One interesting wrinkle in the discussion (here) about whether to pursue a standard OLS regression or multi-level model strategy involves the influence of sample size, cell counts, and the ratio of predictors to cases.
A very cool user-written program ("maptile") allows Stata users to generate maps that present state-, county- or zip-code-level data. For a list-serv discussion of (and links to) the mapping software click here. The mapping software even has its own website with additional information and links (here). I just completed downloading the software and, within minutes, was able to replicate (below) a U.S. map of percent Urban population (drawn from 1980 Census). Those who work with state data might find this mapping software helpful.
Responding to growing public criticism of American military leaders' treatment of sexual assault cases, Congress re-wrote key parts of the Uniform Code of Military Justice ("UCMJ"). Motivating many of Congress' reforms was a belief that "commanders are predisposed to believe the offenders, who are often good soldiers, and to disbelieve the victims, who may have behaved in ways that commanders dislike." If so, such a bias would imply "high levels of attrition as the commanders undervalue the [sexual assault] cases and divert them away from the legal process."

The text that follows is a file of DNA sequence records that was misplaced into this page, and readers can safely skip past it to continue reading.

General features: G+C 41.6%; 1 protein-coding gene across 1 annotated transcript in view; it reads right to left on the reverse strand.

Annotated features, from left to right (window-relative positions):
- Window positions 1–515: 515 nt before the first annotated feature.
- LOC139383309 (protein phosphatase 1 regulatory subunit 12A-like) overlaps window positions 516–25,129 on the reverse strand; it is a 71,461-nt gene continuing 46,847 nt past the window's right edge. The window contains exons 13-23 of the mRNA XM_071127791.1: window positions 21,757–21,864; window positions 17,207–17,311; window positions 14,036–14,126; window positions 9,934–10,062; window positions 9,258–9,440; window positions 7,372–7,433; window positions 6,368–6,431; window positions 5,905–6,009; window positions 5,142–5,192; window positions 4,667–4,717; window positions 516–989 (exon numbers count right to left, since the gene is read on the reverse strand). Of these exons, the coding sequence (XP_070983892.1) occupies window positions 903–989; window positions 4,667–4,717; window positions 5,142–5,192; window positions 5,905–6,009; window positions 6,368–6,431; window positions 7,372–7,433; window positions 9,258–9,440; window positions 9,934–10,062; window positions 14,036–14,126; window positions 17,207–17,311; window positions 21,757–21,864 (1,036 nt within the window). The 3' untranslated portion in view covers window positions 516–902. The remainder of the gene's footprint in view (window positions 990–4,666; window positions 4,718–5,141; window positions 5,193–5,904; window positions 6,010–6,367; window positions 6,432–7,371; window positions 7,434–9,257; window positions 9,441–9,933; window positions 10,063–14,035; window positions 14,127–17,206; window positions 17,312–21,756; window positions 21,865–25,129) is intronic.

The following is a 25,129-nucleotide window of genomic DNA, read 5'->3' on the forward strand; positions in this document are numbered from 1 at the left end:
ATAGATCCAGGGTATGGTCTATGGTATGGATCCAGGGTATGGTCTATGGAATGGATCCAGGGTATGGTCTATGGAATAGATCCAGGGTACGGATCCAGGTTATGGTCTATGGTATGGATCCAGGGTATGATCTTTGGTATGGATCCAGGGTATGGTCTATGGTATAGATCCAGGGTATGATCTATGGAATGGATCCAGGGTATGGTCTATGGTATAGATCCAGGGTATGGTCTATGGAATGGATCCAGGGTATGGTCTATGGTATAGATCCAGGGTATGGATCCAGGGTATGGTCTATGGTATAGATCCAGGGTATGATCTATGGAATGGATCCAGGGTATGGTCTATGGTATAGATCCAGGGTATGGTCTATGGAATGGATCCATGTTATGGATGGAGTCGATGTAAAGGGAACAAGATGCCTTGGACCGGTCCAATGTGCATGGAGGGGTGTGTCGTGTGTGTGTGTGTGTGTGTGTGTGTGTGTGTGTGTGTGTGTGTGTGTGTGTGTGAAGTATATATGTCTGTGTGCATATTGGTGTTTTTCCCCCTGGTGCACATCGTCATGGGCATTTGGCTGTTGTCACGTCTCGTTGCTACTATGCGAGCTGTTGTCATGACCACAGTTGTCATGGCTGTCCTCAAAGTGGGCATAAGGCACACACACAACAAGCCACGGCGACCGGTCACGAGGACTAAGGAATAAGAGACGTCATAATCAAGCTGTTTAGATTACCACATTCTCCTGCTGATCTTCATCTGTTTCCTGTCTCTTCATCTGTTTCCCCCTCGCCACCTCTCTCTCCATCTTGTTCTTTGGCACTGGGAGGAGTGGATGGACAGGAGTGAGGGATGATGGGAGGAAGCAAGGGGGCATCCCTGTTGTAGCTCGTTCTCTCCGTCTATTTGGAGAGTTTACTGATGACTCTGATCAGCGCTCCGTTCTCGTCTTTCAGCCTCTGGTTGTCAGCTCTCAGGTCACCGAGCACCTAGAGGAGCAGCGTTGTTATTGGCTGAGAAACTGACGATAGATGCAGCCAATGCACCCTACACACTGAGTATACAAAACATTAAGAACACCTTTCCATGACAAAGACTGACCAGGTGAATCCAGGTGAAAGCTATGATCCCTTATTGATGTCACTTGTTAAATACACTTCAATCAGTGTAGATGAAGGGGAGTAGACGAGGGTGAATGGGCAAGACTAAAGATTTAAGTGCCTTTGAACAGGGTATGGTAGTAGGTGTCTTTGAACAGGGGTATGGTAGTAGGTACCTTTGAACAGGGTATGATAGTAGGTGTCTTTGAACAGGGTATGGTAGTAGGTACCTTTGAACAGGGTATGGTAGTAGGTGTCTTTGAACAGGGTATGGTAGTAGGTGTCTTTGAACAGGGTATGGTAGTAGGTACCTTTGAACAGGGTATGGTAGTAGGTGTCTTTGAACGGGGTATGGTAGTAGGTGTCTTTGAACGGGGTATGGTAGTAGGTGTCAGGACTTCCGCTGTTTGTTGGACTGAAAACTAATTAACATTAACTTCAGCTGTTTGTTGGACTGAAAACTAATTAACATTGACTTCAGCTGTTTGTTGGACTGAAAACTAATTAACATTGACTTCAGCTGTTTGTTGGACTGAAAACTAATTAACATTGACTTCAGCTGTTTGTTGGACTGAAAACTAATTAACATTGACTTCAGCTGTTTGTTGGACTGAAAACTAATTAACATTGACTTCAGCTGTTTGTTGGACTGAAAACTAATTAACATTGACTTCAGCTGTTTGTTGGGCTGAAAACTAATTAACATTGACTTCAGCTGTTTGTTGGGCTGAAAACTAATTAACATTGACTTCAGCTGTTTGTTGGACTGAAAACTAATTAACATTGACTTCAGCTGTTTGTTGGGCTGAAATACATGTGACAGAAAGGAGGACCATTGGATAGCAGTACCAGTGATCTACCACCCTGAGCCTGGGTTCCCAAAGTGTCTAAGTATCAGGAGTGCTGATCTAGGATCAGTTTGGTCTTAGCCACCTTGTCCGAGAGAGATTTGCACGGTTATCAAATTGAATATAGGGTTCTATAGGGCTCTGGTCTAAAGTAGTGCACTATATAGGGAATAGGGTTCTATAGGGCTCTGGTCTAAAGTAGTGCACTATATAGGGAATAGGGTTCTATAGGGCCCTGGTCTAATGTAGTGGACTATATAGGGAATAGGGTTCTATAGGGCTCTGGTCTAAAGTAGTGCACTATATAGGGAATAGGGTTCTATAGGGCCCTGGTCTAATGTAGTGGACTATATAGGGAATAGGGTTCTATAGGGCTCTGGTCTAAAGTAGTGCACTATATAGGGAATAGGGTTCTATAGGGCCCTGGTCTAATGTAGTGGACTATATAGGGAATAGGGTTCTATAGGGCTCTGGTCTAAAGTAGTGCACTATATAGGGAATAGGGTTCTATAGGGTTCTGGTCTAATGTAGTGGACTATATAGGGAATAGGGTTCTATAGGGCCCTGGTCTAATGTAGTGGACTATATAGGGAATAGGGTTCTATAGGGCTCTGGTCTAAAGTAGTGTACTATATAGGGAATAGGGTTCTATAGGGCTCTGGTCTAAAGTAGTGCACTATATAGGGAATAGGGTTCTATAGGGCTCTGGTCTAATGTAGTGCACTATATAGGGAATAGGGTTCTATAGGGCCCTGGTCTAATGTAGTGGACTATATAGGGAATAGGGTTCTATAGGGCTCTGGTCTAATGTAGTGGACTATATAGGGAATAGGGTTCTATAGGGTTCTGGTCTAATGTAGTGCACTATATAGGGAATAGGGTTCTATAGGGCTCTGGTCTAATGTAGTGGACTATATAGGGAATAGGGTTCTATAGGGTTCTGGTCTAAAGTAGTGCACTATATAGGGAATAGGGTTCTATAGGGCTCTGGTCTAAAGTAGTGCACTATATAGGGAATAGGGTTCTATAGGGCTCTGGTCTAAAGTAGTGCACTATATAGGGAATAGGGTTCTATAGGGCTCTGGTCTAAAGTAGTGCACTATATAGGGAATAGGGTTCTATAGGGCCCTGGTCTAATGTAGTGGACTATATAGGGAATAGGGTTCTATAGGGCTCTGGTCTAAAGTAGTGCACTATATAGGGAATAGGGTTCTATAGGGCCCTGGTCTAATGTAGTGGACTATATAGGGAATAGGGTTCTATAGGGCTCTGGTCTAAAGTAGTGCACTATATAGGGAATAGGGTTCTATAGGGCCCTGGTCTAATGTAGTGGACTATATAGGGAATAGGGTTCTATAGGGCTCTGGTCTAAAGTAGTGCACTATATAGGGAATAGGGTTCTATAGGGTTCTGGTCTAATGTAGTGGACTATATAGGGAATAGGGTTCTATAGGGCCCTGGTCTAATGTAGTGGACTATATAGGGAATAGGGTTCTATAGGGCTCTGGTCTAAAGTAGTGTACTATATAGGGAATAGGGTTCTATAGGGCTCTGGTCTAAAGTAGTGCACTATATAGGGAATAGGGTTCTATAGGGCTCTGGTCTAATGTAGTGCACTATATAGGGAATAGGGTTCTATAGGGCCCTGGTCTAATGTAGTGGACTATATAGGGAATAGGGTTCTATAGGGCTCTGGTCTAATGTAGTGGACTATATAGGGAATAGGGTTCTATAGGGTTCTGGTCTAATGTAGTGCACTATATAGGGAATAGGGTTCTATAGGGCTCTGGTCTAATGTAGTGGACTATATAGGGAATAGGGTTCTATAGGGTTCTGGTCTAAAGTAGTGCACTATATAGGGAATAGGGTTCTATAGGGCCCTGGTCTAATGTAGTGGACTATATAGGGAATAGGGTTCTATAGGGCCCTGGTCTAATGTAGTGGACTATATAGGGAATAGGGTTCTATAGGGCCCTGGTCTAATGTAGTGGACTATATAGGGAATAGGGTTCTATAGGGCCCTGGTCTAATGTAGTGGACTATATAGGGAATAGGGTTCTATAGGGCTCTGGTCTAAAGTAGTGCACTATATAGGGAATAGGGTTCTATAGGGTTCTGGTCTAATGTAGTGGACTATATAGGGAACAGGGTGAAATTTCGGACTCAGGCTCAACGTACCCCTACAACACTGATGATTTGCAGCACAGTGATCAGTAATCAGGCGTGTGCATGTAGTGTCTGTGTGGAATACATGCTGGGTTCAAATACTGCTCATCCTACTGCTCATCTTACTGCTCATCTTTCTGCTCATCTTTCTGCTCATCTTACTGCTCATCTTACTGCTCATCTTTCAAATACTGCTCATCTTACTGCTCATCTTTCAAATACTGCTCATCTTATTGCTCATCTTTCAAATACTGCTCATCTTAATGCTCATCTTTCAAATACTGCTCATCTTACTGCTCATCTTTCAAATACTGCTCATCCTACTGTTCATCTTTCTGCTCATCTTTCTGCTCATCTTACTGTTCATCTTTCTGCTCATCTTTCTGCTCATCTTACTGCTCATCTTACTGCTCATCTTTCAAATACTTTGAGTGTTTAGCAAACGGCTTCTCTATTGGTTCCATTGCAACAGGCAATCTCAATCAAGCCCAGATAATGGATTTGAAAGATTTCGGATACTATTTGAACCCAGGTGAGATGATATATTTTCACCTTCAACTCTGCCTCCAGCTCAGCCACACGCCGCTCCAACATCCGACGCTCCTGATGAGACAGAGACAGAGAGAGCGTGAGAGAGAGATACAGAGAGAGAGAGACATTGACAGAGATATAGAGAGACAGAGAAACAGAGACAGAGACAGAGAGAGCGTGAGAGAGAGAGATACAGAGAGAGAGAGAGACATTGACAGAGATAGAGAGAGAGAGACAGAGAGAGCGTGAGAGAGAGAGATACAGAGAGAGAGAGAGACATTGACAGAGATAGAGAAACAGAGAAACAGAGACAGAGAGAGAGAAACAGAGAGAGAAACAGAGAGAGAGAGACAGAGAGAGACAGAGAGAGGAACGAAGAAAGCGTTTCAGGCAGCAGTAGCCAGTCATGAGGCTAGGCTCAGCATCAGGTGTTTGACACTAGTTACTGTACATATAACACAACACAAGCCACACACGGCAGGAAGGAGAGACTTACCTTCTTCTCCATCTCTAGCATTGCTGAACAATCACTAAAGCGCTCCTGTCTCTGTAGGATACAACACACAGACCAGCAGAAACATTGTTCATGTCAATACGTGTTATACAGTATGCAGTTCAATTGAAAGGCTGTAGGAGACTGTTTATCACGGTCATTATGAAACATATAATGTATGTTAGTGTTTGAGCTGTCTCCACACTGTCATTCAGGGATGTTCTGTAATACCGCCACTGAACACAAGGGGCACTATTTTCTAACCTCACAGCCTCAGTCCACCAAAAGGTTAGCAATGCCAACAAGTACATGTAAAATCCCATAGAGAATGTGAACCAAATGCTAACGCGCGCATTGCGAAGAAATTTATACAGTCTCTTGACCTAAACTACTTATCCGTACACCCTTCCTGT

Eric Carpenter (FIU), whose prior service includes stints as an Army helicopter pilot and in the JAG Corps, sets out to test underlying assumptions behind the UCMJ reforms in a recent paper, An Empirical Look at Commander Bias in Sexual Assault Cases. Key findings are described in the excerpted abstract.
"This study ... measures the attrition of sexual assault cases in the precise phase of the case processing that the commanders control – the decision to take action in the case. Using data that I received from the Army through the Freedom of Information Act, this study measures how commanders disposed of every founded sexual assault and sexual contact offense in the Army from 2008-2011. Further, this study tests the counterfactual – how commanders treated other similar cases: homicides, robberies, and assaults.